Re: Crossing over from SQL Server
Date: Tue, 10 Jun 2008 13:16:18 -0700 (PDT)
On Jun 10, 2:15 pm, Tracy McKibben <tracy.mckib..._at_gmail.com> wrote:
> About a year ago, the company that I work for purchased another
> company. We're a large SQL Server shop, but this new company has a
> mix of SQL Server and Oracle. As part of the DBA team, I'm required
> to start learning Oracle, in order to provide production support
> (admin duties, performance tuning, etc..).
> Aside from classroom training (doesn't work well for me, I get bored),
> what suggestions are there for getting up to speed? I'm looking for a
> "in SQL, you do it like this, in Oracle, you do it this way" stuff -
> books, CBT's, whatever. I'm planning to purchase the "Admin Workshop
> I", "Admin Workshop II", and "Performance Tuning" CBT's from Oracle.
> What else can I look for?
I will suggest the following two texts which, in my opinion, are 'must reads':
"Expert Oracle Database Architecture", Thomas Kyte, ISBN 1-59059-530-0 ""Oracle PL/SQL Programming, 4th Ed.", Steven Feuerstein, ISBN 0-596-00977-1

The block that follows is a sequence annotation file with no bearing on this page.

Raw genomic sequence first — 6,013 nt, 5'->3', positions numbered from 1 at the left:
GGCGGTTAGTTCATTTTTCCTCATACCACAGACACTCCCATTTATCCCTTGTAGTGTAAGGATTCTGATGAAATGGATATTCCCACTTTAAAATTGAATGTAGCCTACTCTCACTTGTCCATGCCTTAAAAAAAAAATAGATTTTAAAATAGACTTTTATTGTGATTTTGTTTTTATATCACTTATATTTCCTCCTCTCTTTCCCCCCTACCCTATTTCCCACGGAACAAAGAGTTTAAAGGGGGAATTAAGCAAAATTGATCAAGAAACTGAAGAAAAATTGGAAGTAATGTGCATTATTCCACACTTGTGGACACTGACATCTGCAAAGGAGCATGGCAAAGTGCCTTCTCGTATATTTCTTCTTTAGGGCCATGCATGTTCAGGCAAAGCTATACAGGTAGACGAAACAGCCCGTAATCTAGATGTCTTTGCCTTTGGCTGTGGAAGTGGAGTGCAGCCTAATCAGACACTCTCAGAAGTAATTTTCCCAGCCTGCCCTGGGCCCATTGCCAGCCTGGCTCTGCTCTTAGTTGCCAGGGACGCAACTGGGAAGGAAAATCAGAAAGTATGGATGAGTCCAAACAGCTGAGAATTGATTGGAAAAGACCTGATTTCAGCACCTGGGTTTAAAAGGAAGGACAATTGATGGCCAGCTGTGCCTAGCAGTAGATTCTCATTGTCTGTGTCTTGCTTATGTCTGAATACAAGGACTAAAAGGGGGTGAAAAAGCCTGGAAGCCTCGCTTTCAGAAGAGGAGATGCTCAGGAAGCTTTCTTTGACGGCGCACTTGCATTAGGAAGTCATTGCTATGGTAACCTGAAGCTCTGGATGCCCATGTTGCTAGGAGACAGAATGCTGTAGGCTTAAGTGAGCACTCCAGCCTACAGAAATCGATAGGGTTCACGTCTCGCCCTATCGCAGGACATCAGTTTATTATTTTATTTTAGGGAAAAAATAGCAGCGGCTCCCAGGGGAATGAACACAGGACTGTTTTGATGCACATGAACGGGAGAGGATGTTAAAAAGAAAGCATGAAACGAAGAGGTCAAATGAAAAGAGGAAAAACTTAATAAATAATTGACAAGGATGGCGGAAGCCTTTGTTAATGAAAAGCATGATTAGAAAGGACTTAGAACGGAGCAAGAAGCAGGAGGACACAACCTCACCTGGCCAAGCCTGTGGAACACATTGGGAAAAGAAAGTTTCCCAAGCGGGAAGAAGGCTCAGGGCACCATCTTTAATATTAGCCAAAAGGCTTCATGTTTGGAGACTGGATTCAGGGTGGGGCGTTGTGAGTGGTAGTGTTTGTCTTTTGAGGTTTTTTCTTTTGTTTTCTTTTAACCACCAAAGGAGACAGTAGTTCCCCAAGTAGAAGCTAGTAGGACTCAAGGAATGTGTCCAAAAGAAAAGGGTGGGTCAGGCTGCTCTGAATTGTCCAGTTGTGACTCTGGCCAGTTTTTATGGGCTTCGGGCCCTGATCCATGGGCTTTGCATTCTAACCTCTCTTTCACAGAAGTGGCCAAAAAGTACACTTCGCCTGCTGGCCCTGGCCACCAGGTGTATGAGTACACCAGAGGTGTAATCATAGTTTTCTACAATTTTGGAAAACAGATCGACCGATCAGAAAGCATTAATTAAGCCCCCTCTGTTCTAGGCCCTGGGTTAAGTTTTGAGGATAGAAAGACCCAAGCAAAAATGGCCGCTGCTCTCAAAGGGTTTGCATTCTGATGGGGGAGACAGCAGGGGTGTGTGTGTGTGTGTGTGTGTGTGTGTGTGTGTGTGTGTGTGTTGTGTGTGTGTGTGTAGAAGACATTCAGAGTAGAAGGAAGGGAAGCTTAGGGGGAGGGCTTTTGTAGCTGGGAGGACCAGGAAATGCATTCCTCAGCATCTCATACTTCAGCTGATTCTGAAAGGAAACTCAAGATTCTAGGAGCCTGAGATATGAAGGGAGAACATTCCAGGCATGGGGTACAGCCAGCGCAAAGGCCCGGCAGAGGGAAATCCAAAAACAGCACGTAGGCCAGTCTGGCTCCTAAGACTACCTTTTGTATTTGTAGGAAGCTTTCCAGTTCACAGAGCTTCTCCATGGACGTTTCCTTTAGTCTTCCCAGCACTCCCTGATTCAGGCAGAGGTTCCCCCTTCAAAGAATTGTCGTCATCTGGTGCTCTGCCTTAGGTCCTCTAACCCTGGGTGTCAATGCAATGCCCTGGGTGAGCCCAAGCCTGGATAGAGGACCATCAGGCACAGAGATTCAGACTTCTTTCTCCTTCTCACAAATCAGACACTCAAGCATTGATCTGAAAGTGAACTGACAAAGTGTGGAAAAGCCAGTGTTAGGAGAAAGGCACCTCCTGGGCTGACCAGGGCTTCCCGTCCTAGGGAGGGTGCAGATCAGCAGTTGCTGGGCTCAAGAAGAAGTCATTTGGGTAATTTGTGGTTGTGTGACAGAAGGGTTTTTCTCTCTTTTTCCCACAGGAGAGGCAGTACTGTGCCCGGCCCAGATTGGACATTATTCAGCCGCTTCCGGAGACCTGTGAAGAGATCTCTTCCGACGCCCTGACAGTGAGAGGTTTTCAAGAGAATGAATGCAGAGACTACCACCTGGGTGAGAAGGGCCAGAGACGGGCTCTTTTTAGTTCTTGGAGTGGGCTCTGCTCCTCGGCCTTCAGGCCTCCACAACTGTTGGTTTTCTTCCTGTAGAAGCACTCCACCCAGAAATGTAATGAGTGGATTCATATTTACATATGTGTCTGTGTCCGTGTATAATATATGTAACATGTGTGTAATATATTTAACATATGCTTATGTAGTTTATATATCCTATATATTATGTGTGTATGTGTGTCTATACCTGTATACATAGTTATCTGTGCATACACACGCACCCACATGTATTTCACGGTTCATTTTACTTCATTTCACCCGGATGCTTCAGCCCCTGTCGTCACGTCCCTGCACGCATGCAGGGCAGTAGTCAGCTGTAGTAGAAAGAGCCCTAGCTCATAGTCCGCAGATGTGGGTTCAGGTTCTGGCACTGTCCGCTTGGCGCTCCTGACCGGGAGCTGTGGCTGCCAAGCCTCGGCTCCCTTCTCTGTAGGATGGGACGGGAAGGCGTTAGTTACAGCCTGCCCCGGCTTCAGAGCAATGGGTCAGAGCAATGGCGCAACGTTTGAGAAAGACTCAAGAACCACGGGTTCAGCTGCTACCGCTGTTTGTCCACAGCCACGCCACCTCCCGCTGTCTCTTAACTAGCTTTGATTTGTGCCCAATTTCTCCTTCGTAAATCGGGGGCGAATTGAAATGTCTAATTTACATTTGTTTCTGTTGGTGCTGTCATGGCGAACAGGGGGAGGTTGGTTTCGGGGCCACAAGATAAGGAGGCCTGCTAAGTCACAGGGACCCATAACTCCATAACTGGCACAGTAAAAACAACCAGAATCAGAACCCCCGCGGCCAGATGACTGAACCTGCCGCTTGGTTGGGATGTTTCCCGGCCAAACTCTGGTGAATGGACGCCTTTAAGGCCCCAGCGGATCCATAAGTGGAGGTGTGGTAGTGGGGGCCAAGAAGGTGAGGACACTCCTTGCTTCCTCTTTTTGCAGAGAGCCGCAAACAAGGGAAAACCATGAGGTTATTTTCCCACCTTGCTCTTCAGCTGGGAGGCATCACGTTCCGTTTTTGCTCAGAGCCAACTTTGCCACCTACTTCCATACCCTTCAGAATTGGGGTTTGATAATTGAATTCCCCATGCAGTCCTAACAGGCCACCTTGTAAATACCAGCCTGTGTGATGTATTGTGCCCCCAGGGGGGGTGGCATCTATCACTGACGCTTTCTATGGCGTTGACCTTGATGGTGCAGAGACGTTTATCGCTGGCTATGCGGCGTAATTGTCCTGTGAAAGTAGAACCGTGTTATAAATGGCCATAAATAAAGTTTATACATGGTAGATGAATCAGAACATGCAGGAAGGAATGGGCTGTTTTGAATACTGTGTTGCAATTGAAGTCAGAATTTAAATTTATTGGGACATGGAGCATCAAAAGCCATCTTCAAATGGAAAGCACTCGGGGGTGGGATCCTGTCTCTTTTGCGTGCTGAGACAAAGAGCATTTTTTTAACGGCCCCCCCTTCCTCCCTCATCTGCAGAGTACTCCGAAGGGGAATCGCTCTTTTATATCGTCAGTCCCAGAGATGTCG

The first will provide you a firm foundation in what Oracle has to offer and how it functions, the second will give you a good grounding in PL/SQL programming. From there I would strongly suggest you visit:
select the release of Oracle your company is using, and start reading the Concepts Guide. Then move on to the 2-Day DBA material, and then work your way through the rest of the documentation as time permits or as the needs arise.
The advice to resist the temptation of trying to 'equate' Oracle syntax/protocol to SQL Server syntax/techniques is excellent; I second that and hope you take heed of that advice.
This is not an impossible task, but it does take some discipline and effort, which will be amply rewarded. I wish you well.
David Fitzjarrell Received on Tue Jun 10 2008 - 15:16:18 CDT